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I have a very simple function

function filefinder
{
  FILE=$1; test -f $FILE || FILE=`find . -name $FILE`; /usr/bin/geany $FILE
}
alias geany=filefinder

But I would like other editors to use the same function. How can I do that? Say, I would like to add alias nano=filefinder. Obviously I wouldn't like to hardwire either geany or nano.

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3 Answers

up vote 2 down vote accepted

How about:

function filefinder
    {
        FILE=$2; ED=$1; test -f $FILE || FILE=`find . -name $FILE`; /usr/bin/$ED $FILE;
    }
    alias geany="filefinder geany"
    alias gedit="filefinder gedit"
    alias nano="filefinder nano"

I assumed your distro keeps all the execs in /usr/bin

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I will accept this if something more elegant doesn't surface. –  chx Jul 28 '12 at 20:14
    
In theory, you can use $FUNCNAME to get the name of a function that is being called, or ${FUNCNAME[0]} to get the same thing, or ${FUNCNAME[1]} to get the name of the function that called you. So, in theory, you could do what you wanted by using ${FUNCNAME[1]} instead of ED=$1 in the script above if you use 'function' instead of 'alias' to define your editor-specific variants. In practice, I could not get that to work, so I think the answer presented by Met is probably best. –  greg_1_anderson Jul 28 '12 at 23:11
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The usual way to do this sort of thing is with the variables that are commonly used to hold the name of the user's preferred editor.

function filefinder {
  editor=${VISUAL:-$EDITOR}; editor=${editor:-emacs}; FILE=$1; test -f "$FILE" || FILE=$(find . -name "$FILE"); "$editor" "$FILE"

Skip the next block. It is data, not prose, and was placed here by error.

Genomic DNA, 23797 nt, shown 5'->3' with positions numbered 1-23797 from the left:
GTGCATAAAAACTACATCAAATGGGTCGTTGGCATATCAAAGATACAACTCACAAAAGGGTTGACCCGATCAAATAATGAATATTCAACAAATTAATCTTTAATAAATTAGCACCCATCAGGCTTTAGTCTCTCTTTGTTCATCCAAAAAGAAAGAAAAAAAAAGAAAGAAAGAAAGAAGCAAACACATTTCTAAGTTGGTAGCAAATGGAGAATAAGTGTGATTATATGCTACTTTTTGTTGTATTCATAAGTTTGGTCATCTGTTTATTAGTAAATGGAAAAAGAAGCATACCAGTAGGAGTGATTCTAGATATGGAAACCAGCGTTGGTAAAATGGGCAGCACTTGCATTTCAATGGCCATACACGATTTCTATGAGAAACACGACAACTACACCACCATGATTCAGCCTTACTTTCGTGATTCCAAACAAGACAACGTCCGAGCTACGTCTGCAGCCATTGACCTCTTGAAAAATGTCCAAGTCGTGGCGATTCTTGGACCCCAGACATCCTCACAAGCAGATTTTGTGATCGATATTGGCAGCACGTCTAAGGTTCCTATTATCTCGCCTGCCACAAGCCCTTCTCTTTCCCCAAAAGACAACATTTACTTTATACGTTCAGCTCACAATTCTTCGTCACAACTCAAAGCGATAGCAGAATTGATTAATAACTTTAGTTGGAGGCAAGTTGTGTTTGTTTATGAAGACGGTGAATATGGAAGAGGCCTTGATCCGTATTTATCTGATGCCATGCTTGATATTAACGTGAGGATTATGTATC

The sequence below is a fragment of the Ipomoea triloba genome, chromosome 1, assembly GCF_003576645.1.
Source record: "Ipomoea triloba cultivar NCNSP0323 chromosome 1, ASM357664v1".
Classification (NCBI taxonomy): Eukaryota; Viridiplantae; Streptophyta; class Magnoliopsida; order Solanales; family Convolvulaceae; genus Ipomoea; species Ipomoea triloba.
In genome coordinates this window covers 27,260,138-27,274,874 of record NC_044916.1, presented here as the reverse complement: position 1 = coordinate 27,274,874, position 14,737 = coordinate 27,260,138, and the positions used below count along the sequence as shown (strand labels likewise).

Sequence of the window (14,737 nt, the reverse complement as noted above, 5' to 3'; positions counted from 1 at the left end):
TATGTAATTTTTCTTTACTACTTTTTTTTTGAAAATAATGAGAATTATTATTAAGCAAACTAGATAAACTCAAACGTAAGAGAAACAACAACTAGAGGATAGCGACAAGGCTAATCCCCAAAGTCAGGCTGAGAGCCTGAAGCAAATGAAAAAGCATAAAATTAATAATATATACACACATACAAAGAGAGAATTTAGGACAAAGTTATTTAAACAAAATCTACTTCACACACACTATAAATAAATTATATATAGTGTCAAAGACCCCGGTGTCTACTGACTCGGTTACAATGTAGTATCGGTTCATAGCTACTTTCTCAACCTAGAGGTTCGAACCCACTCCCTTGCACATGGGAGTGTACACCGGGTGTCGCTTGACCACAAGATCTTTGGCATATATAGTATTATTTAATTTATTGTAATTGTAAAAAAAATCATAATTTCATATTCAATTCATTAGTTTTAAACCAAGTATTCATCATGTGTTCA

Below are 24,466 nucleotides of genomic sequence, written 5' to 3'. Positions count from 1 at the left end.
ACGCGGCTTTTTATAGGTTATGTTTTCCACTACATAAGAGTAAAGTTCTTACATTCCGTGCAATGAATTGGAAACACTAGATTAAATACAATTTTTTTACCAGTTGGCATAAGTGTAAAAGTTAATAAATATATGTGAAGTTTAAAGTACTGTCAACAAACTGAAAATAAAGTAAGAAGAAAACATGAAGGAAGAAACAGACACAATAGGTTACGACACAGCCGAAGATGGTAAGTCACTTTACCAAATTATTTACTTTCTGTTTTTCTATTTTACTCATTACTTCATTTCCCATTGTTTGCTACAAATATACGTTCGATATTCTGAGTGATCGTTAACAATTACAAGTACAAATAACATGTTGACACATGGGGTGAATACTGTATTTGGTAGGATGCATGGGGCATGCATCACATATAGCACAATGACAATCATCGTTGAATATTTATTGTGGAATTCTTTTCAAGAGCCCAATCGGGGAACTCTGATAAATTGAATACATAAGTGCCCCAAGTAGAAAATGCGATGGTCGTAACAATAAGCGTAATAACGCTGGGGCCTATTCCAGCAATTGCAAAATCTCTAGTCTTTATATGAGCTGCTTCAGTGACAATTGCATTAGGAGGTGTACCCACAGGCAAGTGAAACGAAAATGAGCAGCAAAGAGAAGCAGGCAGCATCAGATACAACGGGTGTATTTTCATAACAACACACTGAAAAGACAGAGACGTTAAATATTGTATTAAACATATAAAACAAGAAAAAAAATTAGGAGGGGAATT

}

This follows what Bash does when you use the readline function edit-and-execute-command.

If $VISUAL is set use it, if not use $EDITOR. It that's not set, use emacs as the fallback (you could use something else if you want, of course).

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Dennis gets extra points for being the first person to point out that you should be quoting $FILE. –  ryran Jul 29 '12 at 20:51
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How about an environment variable?:

function filefinder
{
  if [ -z "$MY_EDITOR" ];then 
    echo "MY_EDITOR is not set";
  else  
    FILE=$1; test -f $FILE || FILE=`find . -name $FILE`; $MY_EDITOR $FILE
  fi
}

alias myedit=filefinder
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How this will work for two editors? I was looking for something like $0 $FILE but that doesn't work. –  chx Jul 28 '12 at 19:54
    
chx - for something like this, you would do MY_EDITOR=vim filefinder file.txt. If you used EDITOR instead, it may be already set to the user's preferred editor. –  jordanm Jul 29 '12 at 2:42
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